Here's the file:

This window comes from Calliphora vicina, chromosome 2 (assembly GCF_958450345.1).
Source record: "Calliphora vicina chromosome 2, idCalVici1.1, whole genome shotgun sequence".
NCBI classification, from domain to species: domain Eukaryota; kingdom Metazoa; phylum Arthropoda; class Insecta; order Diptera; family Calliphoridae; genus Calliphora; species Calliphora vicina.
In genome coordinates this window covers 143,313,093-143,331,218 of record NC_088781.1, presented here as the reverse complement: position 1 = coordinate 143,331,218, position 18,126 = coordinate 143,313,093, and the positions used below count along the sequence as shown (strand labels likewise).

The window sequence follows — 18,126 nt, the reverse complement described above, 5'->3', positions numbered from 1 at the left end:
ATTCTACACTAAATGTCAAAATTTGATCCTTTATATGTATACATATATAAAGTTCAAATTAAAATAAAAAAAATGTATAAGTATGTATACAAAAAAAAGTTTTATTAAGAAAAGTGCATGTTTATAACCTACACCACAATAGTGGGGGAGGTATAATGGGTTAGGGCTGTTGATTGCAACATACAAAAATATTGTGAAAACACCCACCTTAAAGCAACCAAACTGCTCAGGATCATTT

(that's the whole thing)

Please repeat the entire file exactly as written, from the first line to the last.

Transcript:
This window comes from Calliphora vicina, chromosome 2 (assembly GCF_958450345.1).
Source record: "Calliphora vicina chromosome 2, idCalVici1.1, whole genome shotgun sequence".
NCBI classification, from domain to species: domain Eukaryota; kingdom Metazoa; phylum Arthropoda; class Insecta; order Diptera; family Calliphoridae; genus Calliphora; species Calliphora vicina.
In genome coordinates this window covers 143,313,093-143,331,218 of record NC_088781.1, presented here as the reverse complement: position 1 = coordinate 143,331,218, position 18,126 = coordinate 143,313,093, and the positions used below count along the sequence as shown (strand labels likewise).

The window sequence follows — 18,126 nt, the reverse complement described above, 5'->3', positions numbered from 1 at the left end:
ATTCTACACTAAATGTCAAAATTTGATCCTTTATATGTATACATATATAAAGTTCAAATTAAAATAAAAAAAATGTATAAGTATGTATACAAAAAAAAGTTTTATTAAGAAAAGTGCATGTTTATAACCTACACCACAATAGTGGGGGAGGTATAATGGGTTAGGGCTGTTGATTGCAACATACAAAAATATTGTGAAAACACCCACCTTAAAGCAACCAAACTGCTCAGGATCATTT